Zoning dispute erupts between officials


Confusion over the Mount Airy Master Plan led to a dispute Monday night between Town Council members and the chairman of the town's Planning and Zoning Commission.

The argument focused on the definition of the neighborhood center zoning category. The zone is defined in the master plan as a district that permits commercial structures in a residential area "to serve the daily needs of the residents of a neighborhood area."

Council members and Planning and Zoning Commission Chairman Frederick W. Goundry clashed over changes to the neighborhood center category made during a council workshop last month.

"We work on a plan for 2 1/2 years, and at the 11th hour the Town Council has made a proposal to change the substance of the master plan, and we go back to block one," Mr. Goundry told the council.

Council President Delaine Hobbs said the council amended the zone in response to comments at a public hearing on the master plan.

Mr. Hobbs said residents have told him they weren't permitted to express their opinions at Planning and Zoning Commission workshops on the master plan.

"I've had people call me and say they weren't allowed to speak at workshops," Mr. Hobbs said.

Mr. Goundry disagreed, saying the commission gave residents numerous opportunities to voice their concerns at master plan workshops.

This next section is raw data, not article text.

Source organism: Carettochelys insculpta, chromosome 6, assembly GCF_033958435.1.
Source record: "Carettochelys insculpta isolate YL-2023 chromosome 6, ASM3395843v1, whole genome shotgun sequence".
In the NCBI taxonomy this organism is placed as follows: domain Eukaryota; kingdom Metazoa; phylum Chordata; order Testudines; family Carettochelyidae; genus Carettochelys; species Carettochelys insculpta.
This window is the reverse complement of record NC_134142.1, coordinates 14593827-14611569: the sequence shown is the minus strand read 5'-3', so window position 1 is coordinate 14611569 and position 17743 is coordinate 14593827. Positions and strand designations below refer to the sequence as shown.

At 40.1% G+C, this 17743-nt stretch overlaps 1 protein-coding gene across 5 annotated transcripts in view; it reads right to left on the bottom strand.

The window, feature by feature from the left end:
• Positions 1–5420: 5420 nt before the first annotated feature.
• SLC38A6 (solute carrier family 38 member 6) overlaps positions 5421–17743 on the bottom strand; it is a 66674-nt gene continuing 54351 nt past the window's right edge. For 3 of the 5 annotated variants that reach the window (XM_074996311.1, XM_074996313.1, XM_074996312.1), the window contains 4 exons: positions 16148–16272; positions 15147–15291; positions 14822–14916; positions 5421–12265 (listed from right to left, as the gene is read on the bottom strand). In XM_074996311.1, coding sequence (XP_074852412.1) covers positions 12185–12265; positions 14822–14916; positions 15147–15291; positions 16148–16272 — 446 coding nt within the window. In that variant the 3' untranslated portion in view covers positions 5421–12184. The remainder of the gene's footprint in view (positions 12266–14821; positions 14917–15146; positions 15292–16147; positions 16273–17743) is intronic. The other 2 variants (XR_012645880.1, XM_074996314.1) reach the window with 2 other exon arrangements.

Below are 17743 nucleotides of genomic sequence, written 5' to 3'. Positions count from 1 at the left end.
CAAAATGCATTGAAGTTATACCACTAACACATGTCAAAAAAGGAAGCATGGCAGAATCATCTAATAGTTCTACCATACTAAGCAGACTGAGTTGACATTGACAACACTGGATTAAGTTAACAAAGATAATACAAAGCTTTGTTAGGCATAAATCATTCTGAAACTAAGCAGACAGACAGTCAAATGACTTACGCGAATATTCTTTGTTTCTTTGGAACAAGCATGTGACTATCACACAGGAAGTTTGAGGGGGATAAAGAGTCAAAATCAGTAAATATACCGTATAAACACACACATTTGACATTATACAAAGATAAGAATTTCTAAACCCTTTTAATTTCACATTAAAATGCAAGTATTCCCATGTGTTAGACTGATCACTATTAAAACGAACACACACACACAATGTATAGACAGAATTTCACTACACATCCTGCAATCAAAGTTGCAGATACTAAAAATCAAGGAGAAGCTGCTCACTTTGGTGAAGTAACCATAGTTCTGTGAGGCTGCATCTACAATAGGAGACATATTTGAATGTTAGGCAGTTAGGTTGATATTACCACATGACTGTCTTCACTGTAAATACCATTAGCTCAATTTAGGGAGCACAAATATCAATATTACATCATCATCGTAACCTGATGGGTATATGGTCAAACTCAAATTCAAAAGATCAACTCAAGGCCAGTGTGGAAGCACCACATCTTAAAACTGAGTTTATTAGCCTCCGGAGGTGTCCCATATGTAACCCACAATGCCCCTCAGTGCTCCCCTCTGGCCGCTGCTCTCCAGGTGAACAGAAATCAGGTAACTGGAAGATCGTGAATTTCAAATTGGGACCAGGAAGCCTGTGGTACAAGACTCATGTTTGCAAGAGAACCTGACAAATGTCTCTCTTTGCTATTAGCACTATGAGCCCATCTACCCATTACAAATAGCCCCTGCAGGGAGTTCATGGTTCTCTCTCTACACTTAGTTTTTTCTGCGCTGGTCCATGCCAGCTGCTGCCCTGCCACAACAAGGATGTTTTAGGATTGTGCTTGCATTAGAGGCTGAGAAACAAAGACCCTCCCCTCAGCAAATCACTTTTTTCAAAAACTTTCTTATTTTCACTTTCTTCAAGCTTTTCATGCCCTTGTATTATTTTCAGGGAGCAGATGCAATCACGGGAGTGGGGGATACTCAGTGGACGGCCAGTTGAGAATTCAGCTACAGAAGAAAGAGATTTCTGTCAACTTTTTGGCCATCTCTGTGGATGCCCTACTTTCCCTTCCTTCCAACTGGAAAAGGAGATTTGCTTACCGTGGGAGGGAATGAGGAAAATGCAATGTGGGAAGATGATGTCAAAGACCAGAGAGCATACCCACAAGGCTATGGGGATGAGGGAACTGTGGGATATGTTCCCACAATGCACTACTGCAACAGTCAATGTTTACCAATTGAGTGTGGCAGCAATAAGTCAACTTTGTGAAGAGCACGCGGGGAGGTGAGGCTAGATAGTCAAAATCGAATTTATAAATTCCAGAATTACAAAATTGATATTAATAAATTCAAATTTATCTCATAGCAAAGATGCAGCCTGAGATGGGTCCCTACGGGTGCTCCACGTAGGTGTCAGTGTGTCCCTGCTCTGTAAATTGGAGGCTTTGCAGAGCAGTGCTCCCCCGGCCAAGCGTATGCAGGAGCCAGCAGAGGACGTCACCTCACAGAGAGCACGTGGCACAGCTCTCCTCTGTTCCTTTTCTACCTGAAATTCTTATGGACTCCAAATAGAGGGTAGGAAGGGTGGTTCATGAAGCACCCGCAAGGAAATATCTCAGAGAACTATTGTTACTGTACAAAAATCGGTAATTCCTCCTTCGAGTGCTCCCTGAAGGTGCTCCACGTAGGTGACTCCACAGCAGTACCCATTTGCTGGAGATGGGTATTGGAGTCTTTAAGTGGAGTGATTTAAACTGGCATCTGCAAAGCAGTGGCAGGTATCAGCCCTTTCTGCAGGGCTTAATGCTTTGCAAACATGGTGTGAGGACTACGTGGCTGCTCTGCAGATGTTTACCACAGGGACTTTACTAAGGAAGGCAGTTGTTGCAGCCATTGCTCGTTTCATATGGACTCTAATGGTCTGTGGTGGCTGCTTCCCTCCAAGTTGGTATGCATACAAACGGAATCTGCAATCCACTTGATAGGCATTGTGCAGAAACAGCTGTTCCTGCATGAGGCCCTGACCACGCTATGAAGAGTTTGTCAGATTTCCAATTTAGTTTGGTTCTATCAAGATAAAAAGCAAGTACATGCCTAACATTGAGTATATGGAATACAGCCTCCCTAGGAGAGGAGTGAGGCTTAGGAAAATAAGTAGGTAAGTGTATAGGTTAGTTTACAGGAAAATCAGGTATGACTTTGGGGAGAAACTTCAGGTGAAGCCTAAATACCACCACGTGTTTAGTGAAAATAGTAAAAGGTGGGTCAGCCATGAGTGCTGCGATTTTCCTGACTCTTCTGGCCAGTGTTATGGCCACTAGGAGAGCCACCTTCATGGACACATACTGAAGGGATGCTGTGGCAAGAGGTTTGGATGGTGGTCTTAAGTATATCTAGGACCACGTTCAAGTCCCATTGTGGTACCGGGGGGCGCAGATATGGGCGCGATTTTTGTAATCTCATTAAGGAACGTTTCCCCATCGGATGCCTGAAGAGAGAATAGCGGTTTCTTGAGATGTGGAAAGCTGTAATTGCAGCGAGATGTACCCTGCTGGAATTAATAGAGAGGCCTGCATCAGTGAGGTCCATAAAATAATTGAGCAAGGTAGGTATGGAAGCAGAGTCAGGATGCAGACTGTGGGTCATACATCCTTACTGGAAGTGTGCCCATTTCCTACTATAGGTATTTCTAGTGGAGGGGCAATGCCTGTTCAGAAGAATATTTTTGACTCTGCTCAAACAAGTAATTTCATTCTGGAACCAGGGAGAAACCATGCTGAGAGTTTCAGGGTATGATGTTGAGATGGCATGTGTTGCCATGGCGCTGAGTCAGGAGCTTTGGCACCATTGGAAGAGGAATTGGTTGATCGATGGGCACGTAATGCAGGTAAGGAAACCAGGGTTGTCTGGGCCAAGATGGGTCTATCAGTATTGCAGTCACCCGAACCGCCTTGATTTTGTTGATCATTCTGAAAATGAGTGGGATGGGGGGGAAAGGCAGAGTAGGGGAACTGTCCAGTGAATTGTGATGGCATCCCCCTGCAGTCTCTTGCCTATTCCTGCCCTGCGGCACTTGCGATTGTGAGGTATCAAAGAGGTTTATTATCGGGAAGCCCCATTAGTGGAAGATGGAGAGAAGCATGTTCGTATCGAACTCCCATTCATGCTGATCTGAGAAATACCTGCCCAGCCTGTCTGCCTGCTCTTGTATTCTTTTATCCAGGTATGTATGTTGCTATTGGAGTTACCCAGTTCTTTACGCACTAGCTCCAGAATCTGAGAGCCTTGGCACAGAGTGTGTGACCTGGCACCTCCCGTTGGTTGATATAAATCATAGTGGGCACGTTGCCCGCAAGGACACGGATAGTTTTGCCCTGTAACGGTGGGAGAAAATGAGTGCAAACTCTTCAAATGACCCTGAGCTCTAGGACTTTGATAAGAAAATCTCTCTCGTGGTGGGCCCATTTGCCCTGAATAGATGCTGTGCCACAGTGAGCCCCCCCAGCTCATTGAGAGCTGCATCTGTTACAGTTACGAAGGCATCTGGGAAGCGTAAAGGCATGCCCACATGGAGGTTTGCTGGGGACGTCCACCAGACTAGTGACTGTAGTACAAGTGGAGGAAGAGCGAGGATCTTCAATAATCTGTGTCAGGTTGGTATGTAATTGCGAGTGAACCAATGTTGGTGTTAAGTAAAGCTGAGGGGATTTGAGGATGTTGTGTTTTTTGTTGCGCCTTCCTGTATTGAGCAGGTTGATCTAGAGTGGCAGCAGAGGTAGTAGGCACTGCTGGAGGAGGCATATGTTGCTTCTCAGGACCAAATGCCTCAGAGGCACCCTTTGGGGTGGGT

The debate over the neighborhood center was sparked by the commission's recommendation last week to change the zoning of a 7-acre property owned by Russell F. Dennis on Village Oaks Drive from industrial to medium-density residential, R-5.

Mr. Goundry said the commission was under the impression that the council had removed the commercial uses from the neighborhood center zone, creating a strictly residential zone instead. He said the council named the new zone R-5, to indicate that five dwelling units could be built on an acre.

Mr. Hobbs said the intention of the council was that the R-5 zone could not be applied to a single property, such as this one, but could be used only as a thickly settled sub-zone within a larger, more sparsely developed tract.

"It's used only in a large development as far as I'm concerned," Mr. Hobbs said of the R-5 zone. "It's not an open zone where you can say R-5 here and R-5 there on 4, 5 or 7 acres. That's why I question making the Dennis property R-5."

The council agreed to postpone a decision on the Dennis parcel until the next master plan workshop, Jan. 17.

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